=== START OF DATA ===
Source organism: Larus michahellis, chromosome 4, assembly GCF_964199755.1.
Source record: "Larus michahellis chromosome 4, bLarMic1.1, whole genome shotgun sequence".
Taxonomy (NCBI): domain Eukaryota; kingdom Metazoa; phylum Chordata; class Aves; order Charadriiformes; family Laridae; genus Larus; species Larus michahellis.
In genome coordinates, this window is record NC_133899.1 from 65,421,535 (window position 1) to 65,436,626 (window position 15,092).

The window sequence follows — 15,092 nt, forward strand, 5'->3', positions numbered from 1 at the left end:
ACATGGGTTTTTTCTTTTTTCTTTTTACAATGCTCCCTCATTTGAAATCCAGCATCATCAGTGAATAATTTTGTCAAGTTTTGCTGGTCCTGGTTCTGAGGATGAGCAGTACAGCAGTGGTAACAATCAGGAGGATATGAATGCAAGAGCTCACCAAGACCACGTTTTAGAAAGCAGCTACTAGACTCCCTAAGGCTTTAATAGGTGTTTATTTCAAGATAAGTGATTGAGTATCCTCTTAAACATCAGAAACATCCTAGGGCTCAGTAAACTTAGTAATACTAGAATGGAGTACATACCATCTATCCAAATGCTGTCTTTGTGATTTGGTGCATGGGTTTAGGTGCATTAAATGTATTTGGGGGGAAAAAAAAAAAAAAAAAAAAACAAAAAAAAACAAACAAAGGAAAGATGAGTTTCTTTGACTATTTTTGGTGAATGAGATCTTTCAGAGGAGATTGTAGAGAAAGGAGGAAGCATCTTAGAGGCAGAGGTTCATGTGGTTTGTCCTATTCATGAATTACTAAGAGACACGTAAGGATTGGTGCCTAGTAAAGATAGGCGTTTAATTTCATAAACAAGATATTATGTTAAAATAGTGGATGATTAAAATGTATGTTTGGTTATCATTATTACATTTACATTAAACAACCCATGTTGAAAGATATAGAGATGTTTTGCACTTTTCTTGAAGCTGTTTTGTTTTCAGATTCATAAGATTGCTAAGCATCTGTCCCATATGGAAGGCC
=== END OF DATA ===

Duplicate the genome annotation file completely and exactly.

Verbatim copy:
Source organism: Larus michahellis, chromosome 4, assembly GCF_964199755.1.
Source record: "Larus michahellis chromosome 4, bLarMic1.1, whole genome shotgun sequence".
Taxonomy (NCBI): domain Eukaryota; kingdom Metazoa; phylum Chordata; class Aves; order Charadriiformes; family Laridae; genus Larus; species Larus michahellis.
In genome coordinates, this window is record NC_133899.1 from 65,421,535 (window position 1) to 65,436,626 (window position 15,092).

The window sequence follows — 15,092 nt, forward strand, 5'->3', positions numbered from 1 at the left end:
ACATGGGTTTTTTCTTTTTTCTTTTTACAATGCTCCCTCATTTGAAATCCAGCATCATCAGTGAATAATTTTGTCAAGTTTTGCTGGTCCTGGTTCTGAGGATGAGCAGTACAGCAGTGGTAACAATCAGGAGGATATGAATGCAAGAGCTCACCAAGACCACGTTTTAGAAAGCAGCTACTAGACTCCCTAAGGCTTTAATAGGTGTTTATTTCAAGATAAGTGATTGAGTATCCTCTTAAACATCAGAAACATCCTAGGGCTCAGTAAACTTAGTAATACTAGAATGGAGTACATACCATCTATCCAAATGCTGTCTTTGTGATTTGGTGCATGGGTTTAGGTGCATTAAATGTATTTGGGGGGAAAAAAAAAAAAAAAAAAAAACAAAAAAAAACAAACAAAGGAAAGATGAGTTTCTTTGACTATTTTTGGTGAATGAGATCTTTCAGAGGAGATTGTAGAGAAAGGAGGAAGCATCTTAGAGGCAGAGGTTCATGTGGTTTGTCCTATTCATGAATTACTAAGAGACACGTAAGGATTGGTGCCTAGTAAAGATAGGCGTTTAATTTCATAAACAAGATATTATGTTAAAATAGTGGATGATTAAAATGTATGTTTGGTTATCATTATTACATTTACATTAAACAACCCATGTTGAAAGATATAGAGATGTTTTGCACTTTTCTTGAAGCTGTTTTGTTTTCAGATTCATAAGATTGCTAAGCATCTGTCCCATATGGAAGGCC